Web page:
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Covid-19 and working-class solidarity

In the second of a series of weekly articles reflecting on the current situation, GFTU general secretary DOUG NICHOLLS, celebrates the passion of solidarity

NOT since VE Day at the end of World War II has the nation — Wales, Scotland and England — been so united in a joyous, determined feeling of solidarity.

The same tears of emotion are being shed each Thursday evening in Glasgow,Cardiff and London and all points in between.

It’s an emotion as poignant as when a loved one passes, a new family member is born, or a daughter or son marries.

But it is a special feeling reserved for the powerful recognition that others, people like ourselves, yet strangers, are sacrificing themselves for us all and that human caring and compassion outstrips greed and selfishness.

It’s a feeling of being part of a working class, a 99 per cent of the population.

Translated into political action, this sense of proud national unity led to the construction of the NHS, the welfare state, nationalised industries and utilities, high trade-union membership, free education for all, the universal franchise, public broadcasting and a post-war culture of togetherness.

When we get outside on our streets on Thursday nights and clap, sing and cry — often with neighbours we’ve not had the time of day for for years — we feel the deep sense of interdependence and common humanity that has bound together any movement for progressive change anywhere in the world.

When Thatcher set about trying to destroy these bonds in 1979 by selling off council housing, demolishing industry, creating mass unemployment and privatising the air we breathe, she based her economics on the idea that the hidden hand of the market and competition would replace society.

Society relies on rights and responsibilities between us and the idea of public support for human needs.

In response to the new anti-social government behaviour various groups that deserved support were attacked, one after another: steelworkers, engineers, health workers, miners, dockers, printers, teachers and public-sector workers.

When you were in the thick of it, fighting their cause with them, particularly in the miners’ strike, you had the privilege of feeling the sensation of socialism through mutual support.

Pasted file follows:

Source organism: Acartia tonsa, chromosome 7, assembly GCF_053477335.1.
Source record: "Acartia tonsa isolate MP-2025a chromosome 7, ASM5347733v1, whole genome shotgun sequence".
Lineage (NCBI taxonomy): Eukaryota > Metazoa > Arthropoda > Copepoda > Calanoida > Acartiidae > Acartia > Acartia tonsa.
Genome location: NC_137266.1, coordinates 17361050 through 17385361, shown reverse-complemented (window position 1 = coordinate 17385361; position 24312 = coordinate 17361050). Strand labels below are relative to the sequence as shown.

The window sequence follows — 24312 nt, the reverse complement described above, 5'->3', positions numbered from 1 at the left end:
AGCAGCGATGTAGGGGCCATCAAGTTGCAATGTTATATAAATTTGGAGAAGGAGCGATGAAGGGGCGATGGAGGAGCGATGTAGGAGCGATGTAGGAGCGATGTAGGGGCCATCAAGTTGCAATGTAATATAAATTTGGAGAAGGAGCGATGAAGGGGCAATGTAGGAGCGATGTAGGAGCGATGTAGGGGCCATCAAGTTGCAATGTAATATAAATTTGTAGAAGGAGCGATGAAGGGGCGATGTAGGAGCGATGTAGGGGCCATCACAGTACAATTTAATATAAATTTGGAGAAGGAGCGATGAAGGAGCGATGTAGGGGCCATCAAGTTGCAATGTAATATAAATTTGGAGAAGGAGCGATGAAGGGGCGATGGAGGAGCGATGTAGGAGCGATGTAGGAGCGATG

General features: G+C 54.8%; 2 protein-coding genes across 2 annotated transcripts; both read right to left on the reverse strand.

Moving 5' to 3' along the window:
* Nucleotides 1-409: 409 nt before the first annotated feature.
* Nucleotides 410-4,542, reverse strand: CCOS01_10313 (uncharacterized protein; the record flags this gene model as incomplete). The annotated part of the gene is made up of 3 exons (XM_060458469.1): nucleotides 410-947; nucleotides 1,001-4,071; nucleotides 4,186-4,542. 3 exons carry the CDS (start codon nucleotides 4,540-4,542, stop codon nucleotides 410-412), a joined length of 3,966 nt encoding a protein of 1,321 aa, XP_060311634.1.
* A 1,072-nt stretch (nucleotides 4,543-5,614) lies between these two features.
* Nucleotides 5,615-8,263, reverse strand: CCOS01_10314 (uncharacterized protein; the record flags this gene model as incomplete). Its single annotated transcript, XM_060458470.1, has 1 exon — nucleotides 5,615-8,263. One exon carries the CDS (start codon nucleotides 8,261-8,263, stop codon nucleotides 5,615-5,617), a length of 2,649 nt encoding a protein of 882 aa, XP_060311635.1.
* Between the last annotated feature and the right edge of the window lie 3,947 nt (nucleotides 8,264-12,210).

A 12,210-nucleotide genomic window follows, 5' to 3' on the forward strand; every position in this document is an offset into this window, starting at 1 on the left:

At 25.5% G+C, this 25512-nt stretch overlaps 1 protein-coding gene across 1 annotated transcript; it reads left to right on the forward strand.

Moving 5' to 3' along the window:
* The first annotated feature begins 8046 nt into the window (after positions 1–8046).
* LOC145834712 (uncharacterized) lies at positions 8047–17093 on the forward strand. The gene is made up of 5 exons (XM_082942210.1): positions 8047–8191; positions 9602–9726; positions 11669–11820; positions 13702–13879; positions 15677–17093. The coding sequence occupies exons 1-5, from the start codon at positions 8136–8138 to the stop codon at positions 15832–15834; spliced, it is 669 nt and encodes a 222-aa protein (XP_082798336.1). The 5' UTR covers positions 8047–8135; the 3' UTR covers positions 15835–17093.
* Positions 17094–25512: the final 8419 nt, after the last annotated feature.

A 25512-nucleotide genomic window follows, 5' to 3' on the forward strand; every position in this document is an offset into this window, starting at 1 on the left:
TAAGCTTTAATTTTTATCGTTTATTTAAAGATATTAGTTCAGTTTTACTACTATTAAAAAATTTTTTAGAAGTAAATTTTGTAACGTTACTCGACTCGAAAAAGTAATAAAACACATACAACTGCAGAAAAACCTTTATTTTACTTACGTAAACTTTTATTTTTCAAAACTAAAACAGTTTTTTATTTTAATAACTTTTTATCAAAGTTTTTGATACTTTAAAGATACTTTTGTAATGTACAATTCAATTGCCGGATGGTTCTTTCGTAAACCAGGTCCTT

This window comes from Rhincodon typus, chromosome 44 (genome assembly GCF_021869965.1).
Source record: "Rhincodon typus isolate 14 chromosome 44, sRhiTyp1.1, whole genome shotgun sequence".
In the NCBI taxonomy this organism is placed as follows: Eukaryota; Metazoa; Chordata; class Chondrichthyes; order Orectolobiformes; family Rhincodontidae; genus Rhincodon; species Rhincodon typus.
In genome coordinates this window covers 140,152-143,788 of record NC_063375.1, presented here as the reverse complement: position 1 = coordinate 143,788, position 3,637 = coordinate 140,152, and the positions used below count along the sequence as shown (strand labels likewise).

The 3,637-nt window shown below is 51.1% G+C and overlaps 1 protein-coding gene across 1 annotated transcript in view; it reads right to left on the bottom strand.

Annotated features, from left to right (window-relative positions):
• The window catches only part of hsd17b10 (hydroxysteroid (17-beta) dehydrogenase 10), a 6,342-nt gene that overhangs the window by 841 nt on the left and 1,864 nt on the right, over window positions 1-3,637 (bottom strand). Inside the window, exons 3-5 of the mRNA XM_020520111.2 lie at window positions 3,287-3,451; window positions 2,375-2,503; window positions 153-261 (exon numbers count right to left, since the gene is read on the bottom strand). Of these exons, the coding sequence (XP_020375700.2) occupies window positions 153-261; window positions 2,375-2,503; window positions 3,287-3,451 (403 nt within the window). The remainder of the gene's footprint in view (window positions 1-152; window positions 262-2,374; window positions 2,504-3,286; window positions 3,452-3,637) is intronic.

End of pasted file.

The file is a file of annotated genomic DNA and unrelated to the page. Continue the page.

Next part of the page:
It’s like an extension of love in the home and for family. It is unconditional, it has a sense of invincibility, of preparedness to sacrifice all and is always imbued with laughter, camaraderie.

The attacks on our unity were clever. They were done sequentially like the anti-trade-union laws which were at the heart of the whole onslaught.

The effect was a permanent division: for or against the miners — for or against privatisation — for or against Blair’s warmongering — for or against separatism — for or against the EU.

No one issue really galvanised a sense of national pride or community. That is why the Scottish and Welsh nationalists got footholds and the Brexit debate bitterly polarised us also.

But that’s all gone. We are now learning the power of being one.

Generations of trade unionists and campaigners have been privileged to experience and create this feeling; you enjoy it at the Durham Miners’ Gala and other labour-movement events each year — and now it’s catching on all over.

Imagine if a future Tory MP chortled and sneered in the House of Commons as they once did when nurses’ pay rises were voted down.

Or imagine someone saying, after car plants or vacuum-cleaner factories have been requisitioned to make ventilators, that industry can’t be re-directed from making profits to meeting human needs.

And gone for ever is the mad idea that the country only has a limited piggy bank. Even the Tory Chancellor admits the nation’s coffers are effectively limitless. The vicious politics that people should become starving and destitute in order to bail out the banks has been replaced for good.

Now it’s just you and me, us, supporting each other — ironically by keeping our distance — to overcome through science, social responsibility, medicine and collective effort, a naturally caused virus. It’s “we” not “me” these days.

Imagine how transformative we will be when we really turn this national solidarity against the man-made virus of poverty and the unnatural dominance of the 1 per cent.

The Thursday-evening feeling will soon be felt every minute of the day.


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